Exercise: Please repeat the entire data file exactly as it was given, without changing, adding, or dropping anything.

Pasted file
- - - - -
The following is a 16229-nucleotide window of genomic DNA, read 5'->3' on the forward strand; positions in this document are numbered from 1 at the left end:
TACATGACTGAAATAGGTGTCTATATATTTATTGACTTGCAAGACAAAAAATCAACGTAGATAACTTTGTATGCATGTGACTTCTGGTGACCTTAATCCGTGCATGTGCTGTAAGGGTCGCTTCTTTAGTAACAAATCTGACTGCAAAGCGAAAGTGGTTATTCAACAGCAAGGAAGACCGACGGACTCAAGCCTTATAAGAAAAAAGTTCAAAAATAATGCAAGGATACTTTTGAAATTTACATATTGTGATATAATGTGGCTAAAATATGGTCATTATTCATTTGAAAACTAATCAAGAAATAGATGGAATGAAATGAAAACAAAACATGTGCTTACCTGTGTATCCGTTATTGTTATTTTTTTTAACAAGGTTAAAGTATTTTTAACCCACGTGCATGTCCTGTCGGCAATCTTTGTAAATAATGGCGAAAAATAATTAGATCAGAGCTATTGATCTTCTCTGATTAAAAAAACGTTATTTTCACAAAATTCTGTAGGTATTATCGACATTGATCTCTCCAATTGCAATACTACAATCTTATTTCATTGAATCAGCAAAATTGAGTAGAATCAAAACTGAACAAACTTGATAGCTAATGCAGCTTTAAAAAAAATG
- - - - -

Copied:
The following is a 16229-nucleotide window of genomic DNA, read 5'->3' on the forward strand; positions in this document are numbered from 1 at the left end:
TACATGACTGAAATAGGTGTCTATATATTTATTGACTTGCAAGACAAAAAATCAACGTAGATAACTTTGTATGCATGTGACTTCTGGTGACCTTAATCCGTGCATGTGCTGTAAGGGTCGCTTCTTTAGTAACAAATCTGACTGCAAAGCGAAAGTGGTTATTCAACAGCAAGGAAGACCGACGGACTCAAGCCTTATAAGAAAAAAGTTCAAAAATAATGCAAGGATACTTTTGAAATTTACATATTGTGATATAATGTGGCTAAAATATGGTCATTATTCATTTGAAAACTAATCAAGAAATAGATGGAATGAAATGAAAACAAAACATGTGCTTACCTGTGTATCCGTTATTGTTATTTTTTTTAACAAGGTTAAAGTATTTTTAACCCACGTGCATGTCCTGTCGGCAATCTTTGTAAATAATGGCGAAAAATAATTAGATCAGAGCTATTGATCTTCTCTGATTAAAAAAACGTTATTTTCACAAAATTCTGTAGGTATTATCGACATTGATCTCTCCAATTGCAATACTACAATCTTATTTCATTGAATCAGCAAAATTGAGTAGAATCAAAACTGAACAAACTTGATAGCTAATGCAGCTTTAAAAAAAATG